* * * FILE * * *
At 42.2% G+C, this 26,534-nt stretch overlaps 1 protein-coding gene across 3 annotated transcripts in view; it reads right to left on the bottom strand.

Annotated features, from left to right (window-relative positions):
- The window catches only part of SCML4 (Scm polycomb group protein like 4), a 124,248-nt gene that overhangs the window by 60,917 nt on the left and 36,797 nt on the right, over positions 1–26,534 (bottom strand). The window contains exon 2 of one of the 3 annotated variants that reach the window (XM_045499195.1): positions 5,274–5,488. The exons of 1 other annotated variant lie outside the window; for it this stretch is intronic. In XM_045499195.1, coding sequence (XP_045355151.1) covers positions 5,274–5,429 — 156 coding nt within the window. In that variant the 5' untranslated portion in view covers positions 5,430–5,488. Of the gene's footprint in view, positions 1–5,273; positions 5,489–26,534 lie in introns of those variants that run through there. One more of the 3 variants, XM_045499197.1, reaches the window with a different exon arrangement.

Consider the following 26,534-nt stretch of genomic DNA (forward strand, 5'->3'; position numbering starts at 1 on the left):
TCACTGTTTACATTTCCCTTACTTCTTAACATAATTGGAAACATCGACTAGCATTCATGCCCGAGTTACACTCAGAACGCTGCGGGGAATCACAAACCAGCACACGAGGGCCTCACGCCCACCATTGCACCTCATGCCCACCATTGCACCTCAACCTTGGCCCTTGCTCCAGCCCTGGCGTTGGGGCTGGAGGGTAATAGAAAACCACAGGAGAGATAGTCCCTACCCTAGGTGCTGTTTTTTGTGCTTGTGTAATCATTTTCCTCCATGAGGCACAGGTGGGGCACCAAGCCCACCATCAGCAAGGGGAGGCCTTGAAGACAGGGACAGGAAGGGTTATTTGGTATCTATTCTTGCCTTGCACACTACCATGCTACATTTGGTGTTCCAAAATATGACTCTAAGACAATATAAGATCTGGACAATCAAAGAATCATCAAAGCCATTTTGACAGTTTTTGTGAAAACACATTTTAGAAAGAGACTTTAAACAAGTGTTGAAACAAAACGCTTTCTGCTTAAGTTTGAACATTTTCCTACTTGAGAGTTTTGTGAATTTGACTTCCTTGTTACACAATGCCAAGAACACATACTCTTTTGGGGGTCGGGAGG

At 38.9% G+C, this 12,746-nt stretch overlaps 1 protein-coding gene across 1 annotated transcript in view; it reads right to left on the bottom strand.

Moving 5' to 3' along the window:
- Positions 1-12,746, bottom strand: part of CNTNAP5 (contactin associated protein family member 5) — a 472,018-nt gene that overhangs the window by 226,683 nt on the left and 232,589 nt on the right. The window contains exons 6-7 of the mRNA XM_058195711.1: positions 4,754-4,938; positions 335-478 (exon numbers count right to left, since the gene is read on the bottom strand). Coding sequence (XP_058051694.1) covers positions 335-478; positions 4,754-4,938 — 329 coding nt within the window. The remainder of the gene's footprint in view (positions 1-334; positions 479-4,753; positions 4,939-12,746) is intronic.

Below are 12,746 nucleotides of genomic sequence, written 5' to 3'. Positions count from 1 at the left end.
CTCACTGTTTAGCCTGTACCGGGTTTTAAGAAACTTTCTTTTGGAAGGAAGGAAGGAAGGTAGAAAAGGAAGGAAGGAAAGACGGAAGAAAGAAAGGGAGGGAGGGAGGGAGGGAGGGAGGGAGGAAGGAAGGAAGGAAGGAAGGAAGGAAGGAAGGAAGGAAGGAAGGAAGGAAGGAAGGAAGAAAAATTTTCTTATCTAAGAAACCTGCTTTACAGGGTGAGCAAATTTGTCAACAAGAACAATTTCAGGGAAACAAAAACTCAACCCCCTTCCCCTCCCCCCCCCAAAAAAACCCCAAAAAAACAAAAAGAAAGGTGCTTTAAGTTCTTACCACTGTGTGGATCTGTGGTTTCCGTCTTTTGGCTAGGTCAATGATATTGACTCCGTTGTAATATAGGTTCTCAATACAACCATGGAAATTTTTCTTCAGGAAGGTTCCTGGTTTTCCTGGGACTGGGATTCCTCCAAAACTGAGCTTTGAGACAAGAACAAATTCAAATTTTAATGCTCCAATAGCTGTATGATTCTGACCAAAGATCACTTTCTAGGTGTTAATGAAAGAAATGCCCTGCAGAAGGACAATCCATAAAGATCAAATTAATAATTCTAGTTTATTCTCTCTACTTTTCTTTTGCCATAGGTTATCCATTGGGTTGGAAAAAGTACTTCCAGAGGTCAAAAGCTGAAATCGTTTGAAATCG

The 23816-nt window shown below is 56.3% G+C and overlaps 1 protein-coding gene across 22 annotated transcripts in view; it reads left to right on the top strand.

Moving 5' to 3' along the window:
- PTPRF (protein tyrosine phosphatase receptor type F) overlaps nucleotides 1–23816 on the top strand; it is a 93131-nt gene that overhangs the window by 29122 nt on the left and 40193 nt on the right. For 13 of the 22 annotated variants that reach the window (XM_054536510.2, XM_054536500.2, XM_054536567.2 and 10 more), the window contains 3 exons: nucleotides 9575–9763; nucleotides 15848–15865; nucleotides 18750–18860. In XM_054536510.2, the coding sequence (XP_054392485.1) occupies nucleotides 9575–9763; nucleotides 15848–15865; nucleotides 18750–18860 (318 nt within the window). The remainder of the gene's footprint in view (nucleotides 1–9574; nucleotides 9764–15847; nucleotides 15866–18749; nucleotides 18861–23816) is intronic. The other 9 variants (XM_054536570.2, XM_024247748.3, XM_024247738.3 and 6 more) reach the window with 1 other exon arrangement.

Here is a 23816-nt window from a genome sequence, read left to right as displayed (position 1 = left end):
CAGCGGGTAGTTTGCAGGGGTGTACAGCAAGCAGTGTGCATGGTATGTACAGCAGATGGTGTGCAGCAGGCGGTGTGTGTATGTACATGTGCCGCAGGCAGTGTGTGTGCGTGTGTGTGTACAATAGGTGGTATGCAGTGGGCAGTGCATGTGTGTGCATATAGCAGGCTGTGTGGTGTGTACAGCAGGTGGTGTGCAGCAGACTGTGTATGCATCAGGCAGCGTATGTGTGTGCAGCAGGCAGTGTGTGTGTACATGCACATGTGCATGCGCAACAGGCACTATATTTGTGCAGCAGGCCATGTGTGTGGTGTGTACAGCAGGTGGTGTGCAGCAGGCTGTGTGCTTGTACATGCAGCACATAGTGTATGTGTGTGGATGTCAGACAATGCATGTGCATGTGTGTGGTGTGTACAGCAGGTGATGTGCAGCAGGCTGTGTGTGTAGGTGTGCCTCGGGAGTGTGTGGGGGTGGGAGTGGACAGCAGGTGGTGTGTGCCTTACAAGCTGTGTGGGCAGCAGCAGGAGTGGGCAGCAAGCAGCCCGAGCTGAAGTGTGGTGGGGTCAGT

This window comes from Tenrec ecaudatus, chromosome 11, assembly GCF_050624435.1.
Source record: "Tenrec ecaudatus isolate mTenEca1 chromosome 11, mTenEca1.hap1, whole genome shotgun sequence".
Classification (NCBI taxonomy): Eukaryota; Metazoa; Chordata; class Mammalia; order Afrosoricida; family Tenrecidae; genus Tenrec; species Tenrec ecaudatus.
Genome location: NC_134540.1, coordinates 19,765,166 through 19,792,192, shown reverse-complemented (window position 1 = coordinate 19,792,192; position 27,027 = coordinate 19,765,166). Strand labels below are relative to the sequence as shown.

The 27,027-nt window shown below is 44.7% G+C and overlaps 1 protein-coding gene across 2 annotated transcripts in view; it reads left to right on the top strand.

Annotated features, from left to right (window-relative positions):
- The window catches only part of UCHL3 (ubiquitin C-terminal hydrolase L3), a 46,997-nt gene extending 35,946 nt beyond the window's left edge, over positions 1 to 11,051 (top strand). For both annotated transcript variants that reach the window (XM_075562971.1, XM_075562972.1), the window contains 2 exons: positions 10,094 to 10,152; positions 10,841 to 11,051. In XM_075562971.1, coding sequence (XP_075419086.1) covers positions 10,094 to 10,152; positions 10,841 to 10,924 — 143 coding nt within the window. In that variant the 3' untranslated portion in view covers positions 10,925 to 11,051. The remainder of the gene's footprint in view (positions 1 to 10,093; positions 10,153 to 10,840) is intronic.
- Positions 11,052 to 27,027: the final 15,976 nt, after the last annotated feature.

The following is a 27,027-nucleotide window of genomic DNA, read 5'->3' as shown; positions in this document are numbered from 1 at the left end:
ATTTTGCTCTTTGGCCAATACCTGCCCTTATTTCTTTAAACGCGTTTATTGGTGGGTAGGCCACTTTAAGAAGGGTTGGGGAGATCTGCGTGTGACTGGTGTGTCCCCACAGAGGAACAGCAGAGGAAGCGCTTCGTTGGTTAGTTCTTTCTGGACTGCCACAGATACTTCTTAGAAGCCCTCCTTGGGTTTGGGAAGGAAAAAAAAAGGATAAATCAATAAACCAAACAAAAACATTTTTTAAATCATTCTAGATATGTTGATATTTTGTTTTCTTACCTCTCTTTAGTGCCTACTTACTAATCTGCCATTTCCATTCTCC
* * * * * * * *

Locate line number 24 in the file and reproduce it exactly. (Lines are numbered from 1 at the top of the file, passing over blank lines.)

The following is a 27,027-nucleotide window of genomic DNA, read 5'->3' as shown; positions in this document are numbered from 1 at the left end: